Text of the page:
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B737 crosswind landing

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B737 crosswind landing

Old 4th Feb 2019, 10:57
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B737 crosswind landing

Hello, I'm B737 FO and I'd like to ask about the relationship among LOC, main landing gear and FD for heavy crosswind landing.

- According to B737 TM, "whenever a crab is maintained during a crosswind approach, offset the flight deck on the upwind side of centerline so that the main gear touches down in the center of the runway."

- LOC antenna is located at radom.

Q.When crab is maintained during heavy crosswind(ex 30 kts)
If the LOC pointer and FDs are on center, does it mean A/C nose(radom) is on extended RWY centerline and main landing gear on downwind side?
If yes, how can I maintain main landing gear on extended RWY centerline during crab approach? Should I be on upwind side while LOC pointer and FD on downwind side?

Best regards,
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Old 4th Feb 2019, 19:19
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You're to look outside at that stage... yes the LOC bar won't be centered any more.
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Old 4th Feb 2019, 20:04
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Seems like it would be a real but minimal effect.

A little trigonometry says that for a 737-8, with the main gear about 20 meters behind the nose, and a crab angle of 5į, the nose would be offset about 1.7 meters upwind of the runway centerline when the main gear are centered either side of the runway centerline.

For a 3000-meter runway, with a TD zone 500 meters down the runway (2500-meter LOC range), the nose being 1.7 meters left or right of centerline would show a 0.04į needle deflection downwind at the touchdown zone.

And since full-scale deflection of the LOC needle for an ILS is 2.5į, that would mean the LOC needle deflection would be about 1.6% of the full deflection.

Probably less than the width of the needle itself!

Longer runway or shorter airframe (731/2/3/4/7) or smaller crab angle - the LOC needle deflection will be even less. Over the threshold it will also be even less. Longer airframe or shorter runway or larger crab angle would result in more visible deflection.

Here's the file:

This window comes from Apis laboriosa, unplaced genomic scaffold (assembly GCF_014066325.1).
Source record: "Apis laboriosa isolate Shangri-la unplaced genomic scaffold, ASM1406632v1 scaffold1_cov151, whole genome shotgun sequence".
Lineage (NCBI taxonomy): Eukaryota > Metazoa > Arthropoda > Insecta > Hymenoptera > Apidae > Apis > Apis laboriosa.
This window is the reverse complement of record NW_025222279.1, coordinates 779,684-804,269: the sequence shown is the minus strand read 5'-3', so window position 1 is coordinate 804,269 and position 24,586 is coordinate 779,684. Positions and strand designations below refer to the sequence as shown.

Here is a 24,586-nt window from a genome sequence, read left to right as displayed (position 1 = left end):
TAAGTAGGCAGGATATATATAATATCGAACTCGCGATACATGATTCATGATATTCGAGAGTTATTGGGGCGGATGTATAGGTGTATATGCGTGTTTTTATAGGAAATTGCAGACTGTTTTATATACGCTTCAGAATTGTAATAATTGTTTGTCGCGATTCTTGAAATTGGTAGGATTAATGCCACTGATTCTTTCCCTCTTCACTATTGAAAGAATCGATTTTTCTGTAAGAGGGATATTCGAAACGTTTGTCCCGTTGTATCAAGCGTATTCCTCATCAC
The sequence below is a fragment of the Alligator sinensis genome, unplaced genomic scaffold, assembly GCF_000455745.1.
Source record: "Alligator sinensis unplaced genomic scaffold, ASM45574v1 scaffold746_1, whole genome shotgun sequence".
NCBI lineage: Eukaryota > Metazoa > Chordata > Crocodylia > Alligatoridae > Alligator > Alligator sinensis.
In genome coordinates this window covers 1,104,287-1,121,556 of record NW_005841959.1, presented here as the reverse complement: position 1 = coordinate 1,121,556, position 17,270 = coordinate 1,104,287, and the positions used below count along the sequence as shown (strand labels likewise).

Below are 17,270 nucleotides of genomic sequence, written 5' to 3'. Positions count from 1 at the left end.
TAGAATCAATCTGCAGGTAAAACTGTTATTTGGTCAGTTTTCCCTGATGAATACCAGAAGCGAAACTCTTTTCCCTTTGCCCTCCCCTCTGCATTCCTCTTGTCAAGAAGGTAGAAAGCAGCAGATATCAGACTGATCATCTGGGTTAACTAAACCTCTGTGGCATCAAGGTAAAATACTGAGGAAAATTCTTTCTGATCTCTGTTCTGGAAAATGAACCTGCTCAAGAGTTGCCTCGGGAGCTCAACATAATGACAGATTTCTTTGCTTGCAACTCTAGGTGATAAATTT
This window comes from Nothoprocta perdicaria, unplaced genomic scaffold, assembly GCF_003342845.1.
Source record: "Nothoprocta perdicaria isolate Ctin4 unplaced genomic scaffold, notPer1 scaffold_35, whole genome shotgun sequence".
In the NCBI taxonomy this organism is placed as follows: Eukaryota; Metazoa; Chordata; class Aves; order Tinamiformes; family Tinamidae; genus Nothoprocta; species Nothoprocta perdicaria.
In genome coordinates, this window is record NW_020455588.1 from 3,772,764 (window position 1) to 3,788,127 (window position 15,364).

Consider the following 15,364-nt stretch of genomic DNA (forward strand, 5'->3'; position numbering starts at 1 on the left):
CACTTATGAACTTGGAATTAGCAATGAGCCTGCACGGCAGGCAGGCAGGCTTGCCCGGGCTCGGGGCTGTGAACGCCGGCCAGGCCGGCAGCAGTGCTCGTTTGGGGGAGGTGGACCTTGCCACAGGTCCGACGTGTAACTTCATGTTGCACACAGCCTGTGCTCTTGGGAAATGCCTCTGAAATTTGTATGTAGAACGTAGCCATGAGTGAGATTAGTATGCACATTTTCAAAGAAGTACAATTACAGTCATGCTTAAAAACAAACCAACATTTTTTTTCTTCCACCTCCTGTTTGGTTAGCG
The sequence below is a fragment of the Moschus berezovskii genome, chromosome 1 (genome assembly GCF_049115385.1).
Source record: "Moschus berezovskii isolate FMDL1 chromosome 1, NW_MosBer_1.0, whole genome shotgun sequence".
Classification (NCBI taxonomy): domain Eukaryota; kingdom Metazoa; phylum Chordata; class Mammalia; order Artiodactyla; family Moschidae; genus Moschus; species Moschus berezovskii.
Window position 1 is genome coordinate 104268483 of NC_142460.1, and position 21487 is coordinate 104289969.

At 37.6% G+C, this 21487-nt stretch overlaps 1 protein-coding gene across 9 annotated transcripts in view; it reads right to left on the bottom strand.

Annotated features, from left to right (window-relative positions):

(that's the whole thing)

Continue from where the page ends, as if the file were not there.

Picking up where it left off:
Someone can check my math - sines and cosines were never my favorite subject.
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Old 4th Feb 2019, 21:33
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Cool

Originally Posted by safelife View Post
You're to look outside at that stage... yes the LOC bar won't be centered any more.

+1

use the Window....

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Old 4th Feb 2019, 21:35
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pattern_is_full

I won't double check your math, but to at first glance, I'm sure your conclusion is right, and the effect is negligible.
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Old 4th Feb 2019, 22:19
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Too much thinking and not enough hands on! You definitely shouldn't worry about this, just look out the window and fly the plane! You can de-crab a 737-800w up to about 20kts of crosswind, but after that there's not enough aileron authority to keep the wings level so you crab the rest.

Even if the mains are not on the centre line, they soon will be as they're pointing the right way to make their way onto it! Just remember, the autobrake will effectively de-crab for you, just keep it going down the middle with the rudder and keep the into-wind aileron fully in at least until you get control taken off you by the skipper. the untidiness is his/her problem after that.
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Old 5th Feb 2019, 03:53
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This sounds like my time at KAL. After a captain would smash the plane on the ground, he would have me print up a landing report.

"Ah. I flared 3.2 degrees. I should have flared 3.3 degrees!"

No, you should have been looking out the window.
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Old 6th Feb 2019, 09:01
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The big rudder on the 737 makes it capable of crosswind landings way above the demonstrated limits.
I don’t look at the localizer when I fly close to the ground, but I keep the nose upwind of the centreline.
I don’t fly in a wing down/de crabbed state ever, just kick the nose straight and drop the wing just before touch down.
It works but takes a bit of coordination to get it right.
With this procedure I have done crosswind landings with 50kts crosswind in the simulator.

Last edited by ManaAdaSystem; 6th Feb 2019 at 09:13.
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Old 6th Feb 2019, 14:30
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Originally Posted by ManaAdaSystem View Post
The big rudder on the 737 makes it capable of crosswind landings way above the demonstrated limits.
I donít look at the localizer when I fly close to the ground, but I keep the nose upwind of the centreline.